- Apricots from a pub car park tree
- Cast-off timbers from a construction site
- A wooden filing cabinet from a business skip

In effect, this is theft, so if you don’t want to do this yourself you could start a directory – as local or global as you like – of things that are simply waiting to be taken. It would need to be kept bang up to date, but could be a very useful addition to the money-free economy. I haven’t come across anything like this on my travels, but if you do know of an existing setup then please let me know.

Medium/High Risk

There is sometimes a fine line between recommending things that are borderline illegal, but which you could probably get away with, and things that you are almost certainly going to be arrested and charged for if you get caught. The following may not necessarily be illegal where you are but have to be approached with care, however positive the outcomes may be.

The single largest outgoing for most people is the cost of their home, whether in terms of mortgage or rental, or just the cost of running it and the various bills and taxes that enburden anyone who occupies a property – even one they have built themselves. Squatting is one option which, which not strictly an Undermining activity, can often be a vital way for people to get the financial freedom necessary to start a new kind of life. Opening up a squat for a number of people can be a very powerful statement, and trigger the creation of moneyless communities, but can also be risky both in terms of the law and personal safety. The Squatters Handbook is a vital resource and, while only covering English law, can undoubtedly be adapted to suit local conditions.

There is nothing new about squatting, and it is always worth reflecting on the story of The Diggers; a group of people in 17th century England who took it upon themselves to reclaim land they rightly believed had been stolen from the people. All they wanted to do was live, without having to be subservient to the systems of power and abuse. Take ten minutes to watch this film, and then another ten to think about what it means to you:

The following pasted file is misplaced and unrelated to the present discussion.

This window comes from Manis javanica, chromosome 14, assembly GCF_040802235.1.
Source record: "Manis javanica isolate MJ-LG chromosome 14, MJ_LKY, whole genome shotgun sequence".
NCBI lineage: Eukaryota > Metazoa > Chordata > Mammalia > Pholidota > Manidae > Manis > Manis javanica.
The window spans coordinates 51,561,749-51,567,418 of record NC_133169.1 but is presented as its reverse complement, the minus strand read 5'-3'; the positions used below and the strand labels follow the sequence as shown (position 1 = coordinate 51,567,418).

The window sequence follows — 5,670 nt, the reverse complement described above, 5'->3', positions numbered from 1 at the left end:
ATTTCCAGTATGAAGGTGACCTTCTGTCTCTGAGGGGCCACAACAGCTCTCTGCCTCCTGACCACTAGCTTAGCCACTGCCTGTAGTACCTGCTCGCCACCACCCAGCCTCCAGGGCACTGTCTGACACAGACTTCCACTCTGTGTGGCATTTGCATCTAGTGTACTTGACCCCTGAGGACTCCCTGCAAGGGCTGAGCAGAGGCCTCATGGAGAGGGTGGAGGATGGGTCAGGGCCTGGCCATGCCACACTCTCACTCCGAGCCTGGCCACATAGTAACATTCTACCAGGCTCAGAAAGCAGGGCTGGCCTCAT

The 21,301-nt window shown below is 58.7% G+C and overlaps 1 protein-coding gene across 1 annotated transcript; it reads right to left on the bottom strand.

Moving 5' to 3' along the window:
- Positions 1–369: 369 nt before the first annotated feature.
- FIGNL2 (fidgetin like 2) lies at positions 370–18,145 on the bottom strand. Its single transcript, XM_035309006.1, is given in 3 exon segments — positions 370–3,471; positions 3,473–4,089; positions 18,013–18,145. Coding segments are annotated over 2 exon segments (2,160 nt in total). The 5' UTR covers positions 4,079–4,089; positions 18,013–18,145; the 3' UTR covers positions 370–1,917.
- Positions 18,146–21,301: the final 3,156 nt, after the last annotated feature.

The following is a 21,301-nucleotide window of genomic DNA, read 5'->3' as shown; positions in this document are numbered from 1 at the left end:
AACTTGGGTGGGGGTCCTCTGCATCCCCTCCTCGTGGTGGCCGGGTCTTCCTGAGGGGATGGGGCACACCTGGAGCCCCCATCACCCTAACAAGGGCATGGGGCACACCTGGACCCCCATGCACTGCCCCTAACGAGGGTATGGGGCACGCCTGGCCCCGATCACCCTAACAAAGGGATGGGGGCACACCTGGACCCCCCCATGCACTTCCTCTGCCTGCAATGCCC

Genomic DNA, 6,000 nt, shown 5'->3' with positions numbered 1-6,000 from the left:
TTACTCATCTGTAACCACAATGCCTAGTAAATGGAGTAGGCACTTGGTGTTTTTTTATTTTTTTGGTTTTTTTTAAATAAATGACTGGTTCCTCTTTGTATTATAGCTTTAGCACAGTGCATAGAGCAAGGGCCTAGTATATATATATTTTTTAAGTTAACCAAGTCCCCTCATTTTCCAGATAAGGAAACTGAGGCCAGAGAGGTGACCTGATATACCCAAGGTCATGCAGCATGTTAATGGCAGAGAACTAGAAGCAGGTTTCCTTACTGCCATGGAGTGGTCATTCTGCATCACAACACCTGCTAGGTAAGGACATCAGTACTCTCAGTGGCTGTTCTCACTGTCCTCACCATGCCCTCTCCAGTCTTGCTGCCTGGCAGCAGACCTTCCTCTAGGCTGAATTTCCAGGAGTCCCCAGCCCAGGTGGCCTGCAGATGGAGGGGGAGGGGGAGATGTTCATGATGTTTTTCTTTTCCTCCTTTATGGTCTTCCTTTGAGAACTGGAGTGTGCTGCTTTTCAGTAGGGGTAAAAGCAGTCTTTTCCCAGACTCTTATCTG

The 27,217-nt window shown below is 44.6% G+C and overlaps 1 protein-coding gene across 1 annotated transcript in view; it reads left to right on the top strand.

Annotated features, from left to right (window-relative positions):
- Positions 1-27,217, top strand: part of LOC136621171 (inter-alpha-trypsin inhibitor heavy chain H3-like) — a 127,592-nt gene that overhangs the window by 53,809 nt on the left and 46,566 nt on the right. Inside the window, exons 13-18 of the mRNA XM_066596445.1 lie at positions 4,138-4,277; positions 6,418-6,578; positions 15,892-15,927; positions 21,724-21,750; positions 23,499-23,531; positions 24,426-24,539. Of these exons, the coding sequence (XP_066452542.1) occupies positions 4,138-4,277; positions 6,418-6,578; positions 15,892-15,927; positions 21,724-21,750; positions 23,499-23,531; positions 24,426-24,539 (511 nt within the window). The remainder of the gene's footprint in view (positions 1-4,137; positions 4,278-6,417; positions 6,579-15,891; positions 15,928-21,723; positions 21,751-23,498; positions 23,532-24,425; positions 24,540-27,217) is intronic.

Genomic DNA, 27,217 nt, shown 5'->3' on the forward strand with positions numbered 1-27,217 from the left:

There is an increasing number of groups who have set up Intentional Communities, often under constant threat of eviction and other legal action being taken by those who purport to own the land upon which they are trying to live in a far more sustainable manner than the majority of people who live legally. The community web site known as “Diggers and Dreamers” takes its name from Gerrard Whinstanley’s brave band; and that is just one example, for there are all sorts of communities that are both highly sustainable (whether intentionally or not) and also removed from the industrial economic system to a great extent. The IC Wiki is the place to start if you want to take things to the next level.

Finally, something that is simple but a bit risky – again in a legal sense – but which could be wonderful if pulled off effectively. Retail companies exist to sell stuff for money – and the bigger the company, the more money they have made, and the more they have exploited people and the wider environment to make that money. So it makes you wonder what would happen if that model could be undermined, even for a short period: the company certainly wouldn’t change, but the people using the store or mall (think big!) might think again about what they are doing, spending wads of cash on things they don’t need, or often don’t need to pay for. What would happen, for instance, if under cover of darkness, someone were to affix a few signs proclaiming that everything was free? Not 10% or 20% off, but entirely free!

It would be bedlam, especially if someone had arranged at the same time to place an advert in a newspaper saying the very same thing. Can you imagine the impact of an advert in your local paper, saying that for one day only everything in one particular Walmart, Tesco or Carrefour was being given away for free.

Sometimes it’s worth spending a bit of money, just sometimes…

Posted in Advice, Monthly Undermining Tasks, Sabotage, Subvertising | 7 Comments »

What On Earth Are Timberland Talking About?

Posted by keith on 8th June 2010

What is it we make better?

It is our boots. Our shoes. Our clothing. Our gear. Out communities. Our environment. And our business practices. But once you put on our gear, it is the journey. It is getting from point A to point B. And onto point C. And D. and E. And on to wherever else your purpose leads you. It is your walk to work. Your hike up the summit. Your right turn. Your wrong turn. It is getting to the top of things and reaching higher. Getting to the bottom of things and digging deeper. It is doing more seeking than finding. And inspiring more action than words. It is thinking on your feet. Giving it all you’ve got. Being resourceful. Protective. And respectful of where you go and whom you meet along the way. And it is never a question of whether or not you will make it better, only what path you will choose.